Tuesday, June 10, 2008

"I've Lost My Breeches!"

So what did John Boyle write that is so shocking that the NEHGR decided to snip it out of his diary? Nothing as shocking as I had hoped. I had already found most of the redacted entries on my own, and others were just strange.

The lengthiest excluded entry is from August 14, 1773 and concerns a meeting of the Sons of Liberty. The entry is in two parts — the NEHGR printed the first part, but not the second.

This text appeared in the NEHGR in 1930:
This being the Anniversary of the ever-memorable 14th of August 1765, about 400 of the True born Sons of Liberty convened on Roxbury Common from this and the Neighbouring Towns. There was a superb Tent erected sufficiently capacious to contain the numerous Guests. Unfortunately the Forenoon was wet, which prevented a great Number of Gentlemen, who had engaged their Company from attending the Festivity of the day At the hour of dinner it ceased to rain, and two ranges of Tables were filled about 150 Feet in Length But unhappily for the Guests at the South Table, just after a blessing was asked, and they were seated down, it gave way and fell to the Ground, carrying away at the same time the Benches on which they sat along with it. By this misfortune about 200 Persons, genteely dressed, were mingled with Gravies, Sauces, Salt, Pepper, Sugar, Marrow, Flesh and Bones, Rum, Cyder, Punch and Wine, Plates, Dishes, Knives and Forks However, after this Disaster, the Table was again reared, the Provisions placed, and the Guests sat down. During the Entertainment, a select Band of Musick patroled the Tent, and gladdened the Hearts of the Patriots with the celebrated Song of the Farmer. After an elegant Repast a Number of patriotic Toasts were drank.
The NEHGR account ends there, but Boyle's entry continues:
Soon after the Feast, some Sarcastical Genius wrote the following Poem upon the misfortune which attended the Guests at the fall of the Table. — — !!!
Howl, Stygian Muse, the Noise and Discord dire,
Of heated ovens, and of crack’ling fire;
While Smoke and Soot, Pots, Spits, and Sticks of Wood,
And Coals and Crock, and Garbage, Guts and Blood,
With hideous Riot, all deform the Floor;
Rage, Fury, Firebrands, Bluster, Outrage, Roar,
Blend in one Chaos. — Lo! the Feast appears,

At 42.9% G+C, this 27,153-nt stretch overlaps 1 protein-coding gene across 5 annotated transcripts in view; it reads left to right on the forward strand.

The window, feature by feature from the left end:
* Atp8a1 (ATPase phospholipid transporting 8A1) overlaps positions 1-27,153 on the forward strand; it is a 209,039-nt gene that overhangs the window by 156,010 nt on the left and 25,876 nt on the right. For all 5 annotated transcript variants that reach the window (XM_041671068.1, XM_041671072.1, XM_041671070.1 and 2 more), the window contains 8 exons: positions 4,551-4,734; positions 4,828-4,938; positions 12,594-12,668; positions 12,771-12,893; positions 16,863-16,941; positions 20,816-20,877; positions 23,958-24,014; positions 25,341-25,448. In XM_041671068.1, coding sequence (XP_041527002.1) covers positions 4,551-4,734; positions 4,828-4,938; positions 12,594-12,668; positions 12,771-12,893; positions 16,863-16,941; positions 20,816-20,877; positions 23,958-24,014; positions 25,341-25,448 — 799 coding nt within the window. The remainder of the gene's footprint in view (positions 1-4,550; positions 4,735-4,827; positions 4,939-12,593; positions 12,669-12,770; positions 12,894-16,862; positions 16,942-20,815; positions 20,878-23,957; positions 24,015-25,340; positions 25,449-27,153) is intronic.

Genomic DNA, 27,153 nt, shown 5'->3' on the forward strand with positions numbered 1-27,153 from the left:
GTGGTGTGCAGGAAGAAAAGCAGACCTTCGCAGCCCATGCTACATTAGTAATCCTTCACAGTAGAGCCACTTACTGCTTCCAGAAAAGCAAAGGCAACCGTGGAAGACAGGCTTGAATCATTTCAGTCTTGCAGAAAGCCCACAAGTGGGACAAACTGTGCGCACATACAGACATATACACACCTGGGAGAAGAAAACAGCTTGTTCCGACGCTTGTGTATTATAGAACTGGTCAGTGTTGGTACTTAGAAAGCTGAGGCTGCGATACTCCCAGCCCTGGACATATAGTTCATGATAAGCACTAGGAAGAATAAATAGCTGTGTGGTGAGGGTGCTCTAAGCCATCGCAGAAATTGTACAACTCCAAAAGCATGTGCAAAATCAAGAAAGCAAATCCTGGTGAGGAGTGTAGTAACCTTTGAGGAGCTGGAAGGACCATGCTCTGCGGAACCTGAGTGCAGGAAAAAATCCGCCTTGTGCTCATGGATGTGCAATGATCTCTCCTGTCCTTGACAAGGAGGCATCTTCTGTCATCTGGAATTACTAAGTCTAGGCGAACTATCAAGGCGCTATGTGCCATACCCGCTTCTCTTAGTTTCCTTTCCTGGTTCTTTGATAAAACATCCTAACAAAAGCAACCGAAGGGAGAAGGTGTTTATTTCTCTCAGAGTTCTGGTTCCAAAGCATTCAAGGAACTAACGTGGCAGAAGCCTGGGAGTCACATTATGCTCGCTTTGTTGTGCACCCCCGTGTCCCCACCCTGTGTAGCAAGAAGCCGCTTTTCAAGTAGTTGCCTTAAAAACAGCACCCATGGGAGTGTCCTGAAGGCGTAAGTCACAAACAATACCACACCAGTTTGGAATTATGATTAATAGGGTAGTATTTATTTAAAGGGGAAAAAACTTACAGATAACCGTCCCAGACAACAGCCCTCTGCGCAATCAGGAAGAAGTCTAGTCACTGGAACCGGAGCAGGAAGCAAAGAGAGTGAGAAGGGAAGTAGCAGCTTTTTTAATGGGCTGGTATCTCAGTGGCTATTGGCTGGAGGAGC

And Charms at once our Eyes, Nose, Touch, Mouth, and Ears,
Fall on, huzza! break down the Bulwark strong,
Let gravy gush, and Pasty sprawl along,
Salt, Pepper, Sugar, Marrow, Flesh and Bones,
Mix in the Mouth, while Spoons encounter Spoons,
Forks rush at Forks, and Plates on Plates resound,
Knives Knives repel, and Crust recrackles round.
War, Tumult, Havock, Shouts, Intreaties, Threats,
Thunder of tumbling Chairs, Stools, Crickets, Seats,
Wild Scenes of Rapture, Horror, Fun, Despair,
Reach to the Roof, and rattle through the Air.
Rum, Cyder, Punch, their frothing Billows roll,
Tankard on Tankard shower’d and Bowl on Bowl.
“Pour Down the Blessing” was the Chaplain’s Word,
And on them all the Blessings down were pour’d.
The Table totters, and the Leaves at once,
Crash to the Floor in one amazing Bounce.
Now Famine stares, now raves the Fury, Thirst,
Frail dishes clash, and batter’d Bottles burst.
What Din! what Uproar, Outcries, screams and screeches!
“I’ve spoilt my Sunday Coat” — “I’ve lost my Breeches!”
“The Soup (‘twas cold indeed) has scalt our Skins,”
“I’m drown’d in Flip and Custard!” — “O my Shins!”
“Lift off the Table, Oh!” — Pull off this Pig.” —
“Alas! my Hat.” — “Farewell Commencement Wig.”
“Unheard of Hotch-poch! Pudding all this side,
This other all bebutterfishify’d! —
“Help! Help! O pick me from among the spoil,
“O’erwhelm’d beneath this Apple-sauce and Oyl.” —
The pious Parson! — fine bedight was he,
With Grace and Greece, Gravy and Gravity.
Unlucky Chance! — how ruefully bepatch’d!
Befoul’d, bedrench d, bepickl d and bewitch’d,
Besoak’d, besous’d! — the figure of the Man!
A Sop so sputters in a dripping pan:
So, mix’d with Mud, you’ve seen a drowned Cat,
and a brown pancake wallop in Hog’s Fat.
His sole attempt these Blessings could obtain,
Who never pray’d before, and never will again.
I almost titled this post "Farewell Commencement Wig."

Why was this poem excluded? The NEHGR included other poems, as well as lengthy accounts of Wolfe's actions on the Plains of Abraham (copied from newspapers). Was this poem too flippant? Did they dislike the jab at prayer?

Who was the "Sarcastical Genius"? It may have been Boyle himself, since he was able to quote the poem at length. Whoever it was, he portrayed the Sons of Liberty in a manner the NEHGR found "hardly suitable for publication."

2 comments:

Brad Hart said...

Great blog! Would you be interested in joining us?

CGDH said...

Sure. Why don't you email me so we can talk about it:

chopkins@fas.harvard.edu